Interview with Jill Mullan, Chief Operating Officer at iSpecimen

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Every medical breakthrough starts with the study of afflicted patients, often through their blood, tumor tissue, or other biological material. Thus, it’s critical for the advancement of life science research that scientists can easily procure the human biospecimens they need in the right form and quantity from specific patient populations – both those with the medical condition being studied and healthy normal controls. Medical progress depends on it.

iSpecimen has created the iSpecimen Marketplace to address the urgent need for high-quality specimens from specific patient populations. The iSpecimen Marketplace connects suppliers of biospecimens with researchers who need them to streamline specimen procurement and, consequently, help accelerate medical breakthroughs. recently spoke with iSpecimen Chief Operating Officer Jill Mullan to learn more about iSpecimen, the challenges the iSpecimen Marketplace addresses and her views on the future of the biobanking industry.

When was iSpecimen founded? What was the unmet need in the field of biobanking?

iSpecimen was founded in 2009 after it became clear that researchers were struggling to obtain the high-quality human biospecimens – biofluids, tissues and cells – that they needed for their research. This struggle often caused researchers to scale back their work. Ironically, at the same time, healthcare providers and biobanks were sitting on hundreds of millions of biospecimens, either lying idle in biobanks  or collected as part of clinical care but then discarded after testing was complete.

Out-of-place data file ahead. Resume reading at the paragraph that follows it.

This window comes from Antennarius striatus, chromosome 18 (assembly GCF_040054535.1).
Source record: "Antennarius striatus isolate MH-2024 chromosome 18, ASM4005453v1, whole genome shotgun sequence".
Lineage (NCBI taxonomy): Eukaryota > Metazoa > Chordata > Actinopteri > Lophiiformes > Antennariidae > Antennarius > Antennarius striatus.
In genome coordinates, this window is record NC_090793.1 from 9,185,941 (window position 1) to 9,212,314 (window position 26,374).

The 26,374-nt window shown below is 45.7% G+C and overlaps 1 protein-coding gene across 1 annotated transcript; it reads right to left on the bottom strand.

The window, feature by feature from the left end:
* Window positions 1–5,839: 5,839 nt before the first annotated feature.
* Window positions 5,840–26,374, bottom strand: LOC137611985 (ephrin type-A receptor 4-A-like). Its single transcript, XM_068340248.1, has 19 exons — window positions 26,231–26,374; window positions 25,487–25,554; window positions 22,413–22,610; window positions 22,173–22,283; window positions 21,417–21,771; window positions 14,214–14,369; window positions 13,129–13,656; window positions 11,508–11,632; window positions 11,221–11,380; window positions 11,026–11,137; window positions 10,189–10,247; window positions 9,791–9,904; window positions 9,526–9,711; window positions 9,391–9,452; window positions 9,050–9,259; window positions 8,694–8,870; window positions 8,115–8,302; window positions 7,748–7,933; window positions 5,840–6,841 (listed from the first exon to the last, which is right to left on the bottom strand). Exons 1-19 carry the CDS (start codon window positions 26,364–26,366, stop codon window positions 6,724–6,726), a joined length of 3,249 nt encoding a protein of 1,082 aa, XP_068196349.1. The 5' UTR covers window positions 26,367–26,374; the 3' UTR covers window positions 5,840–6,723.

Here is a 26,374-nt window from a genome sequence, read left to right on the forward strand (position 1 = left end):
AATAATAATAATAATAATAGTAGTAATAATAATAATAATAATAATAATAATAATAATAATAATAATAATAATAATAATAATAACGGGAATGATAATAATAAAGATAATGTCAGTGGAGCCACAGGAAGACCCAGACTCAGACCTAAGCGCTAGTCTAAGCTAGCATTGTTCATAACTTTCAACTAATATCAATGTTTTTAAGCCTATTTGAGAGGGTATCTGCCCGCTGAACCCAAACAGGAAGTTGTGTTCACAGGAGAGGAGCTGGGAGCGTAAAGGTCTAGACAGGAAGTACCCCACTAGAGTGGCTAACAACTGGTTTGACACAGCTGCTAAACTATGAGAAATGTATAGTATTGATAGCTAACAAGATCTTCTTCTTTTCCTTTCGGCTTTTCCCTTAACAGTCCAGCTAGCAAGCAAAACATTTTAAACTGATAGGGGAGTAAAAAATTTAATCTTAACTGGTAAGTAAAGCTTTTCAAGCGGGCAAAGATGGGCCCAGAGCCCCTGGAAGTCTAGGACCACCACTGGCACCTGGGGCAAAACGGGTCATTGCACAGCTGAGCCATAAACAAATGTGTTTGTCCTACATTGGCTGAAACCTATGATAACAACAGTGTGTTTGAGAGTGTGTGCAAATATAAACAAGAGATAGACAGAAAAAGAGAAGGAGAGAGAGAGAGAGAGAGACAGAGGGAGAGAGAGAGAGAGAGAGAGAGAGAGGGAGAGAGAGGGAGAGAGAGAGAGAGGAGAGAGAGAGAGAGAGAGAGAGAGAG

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We thought there was a great opportunity to bring those who needed specimens together with those who had access to them via an online marketplace, making it as easy to obtain biospecimens as it is to buy any product online. This was a challenging goal because of the inherent complexity and variability of the specimen needs of researchers and the associated legal and compliance requirements of biospecimen procurement – but we think we made the entire process pretty easy.

What are some of the biggest challenges in biospecimen procurement?

The entire process, from identifying enough organizations that can supply specimens with ever-more-specific requirements, to contracting with these organizations, to actually managing the specimen procurement workflow – researchers struggle all along the biospecimen procurement process. In fact, in a paper published in 2011, National Cancer Institute researchers described survey results where four out of five researchers responded that they limited the scope of their work because of their inability to access sufficient numbers of high-quality specimens. Although that NCI research was conducted years ago, the problem still exists today, and our own survey from 2019 showed almost identical results.

This biospecimen procurement challenge is growing every day. Precision medicine is driving a need for greater quantities of specimens from more specific patient populations, making it even more difficult for researchers to obtain the necessary quantity of specimens for their research. Meeting this challenge requires access to an ever-larger patient population and healthcare provider network to obtain adequate supply of specimens.